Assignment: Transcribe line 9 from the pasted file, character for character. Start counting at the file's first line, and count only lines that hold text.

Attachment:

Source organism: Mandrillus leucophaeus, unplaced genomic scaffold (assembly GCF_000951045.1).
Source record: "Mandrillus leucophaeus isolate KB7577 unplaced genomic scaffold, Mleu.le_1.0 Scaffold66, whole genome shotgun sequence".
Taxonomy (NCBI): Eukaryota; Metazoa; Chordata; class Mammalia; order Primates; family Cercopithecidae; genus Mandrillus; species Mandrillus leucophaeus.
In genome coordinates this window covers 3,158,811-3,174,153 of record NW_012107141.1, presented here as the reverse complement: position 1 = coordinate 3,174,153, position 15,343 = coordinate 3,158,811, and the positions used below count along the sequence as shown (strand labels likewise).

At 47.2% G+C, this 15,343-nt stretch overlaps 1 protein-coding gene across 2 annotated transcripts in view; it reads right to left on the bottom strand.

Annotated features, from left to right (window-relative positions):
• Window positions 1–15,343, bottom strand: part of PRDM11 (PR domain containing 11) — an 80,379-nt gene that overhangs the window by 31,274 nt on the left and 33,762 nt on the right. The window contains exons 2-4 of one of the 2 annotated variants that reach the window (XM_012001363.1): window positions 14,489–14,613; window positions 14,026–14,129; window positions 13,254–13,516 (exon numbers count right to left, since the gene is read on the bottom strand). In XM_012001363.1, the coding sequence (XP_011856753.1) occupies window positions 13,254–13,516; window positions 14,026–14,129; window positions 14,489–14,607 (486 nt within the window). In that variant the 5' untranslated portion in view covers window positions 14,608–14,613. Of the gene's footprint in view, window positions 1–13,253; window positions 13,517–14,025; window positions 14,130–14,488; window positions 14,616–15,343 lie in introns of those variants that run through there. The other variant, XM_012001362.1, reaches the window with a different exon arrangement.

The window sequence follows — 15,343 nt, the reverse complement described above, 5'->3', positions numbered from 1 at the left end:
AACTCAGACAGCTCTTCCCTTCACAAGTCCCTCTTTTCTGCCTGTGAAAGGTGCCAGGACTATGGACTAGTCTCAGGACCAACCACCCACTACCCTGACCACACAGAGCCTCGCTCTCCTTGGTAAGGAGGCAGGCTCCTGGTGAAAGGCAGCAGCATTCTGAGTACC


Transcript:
AACTCAGACAGCTCTTCCCTTCACAAGTCCCTCTTTTCTGCCTGTGAAAGGTGCCAGGACTATGGACTAGTCTCAGGACCAACCACCCACTACCCTGACCACACAGAGCCTCGCTCTCCTTGGTAAGGAGGCAGGCTCCTGGTGAAAGGCAGCAGCATTCTGAGTACC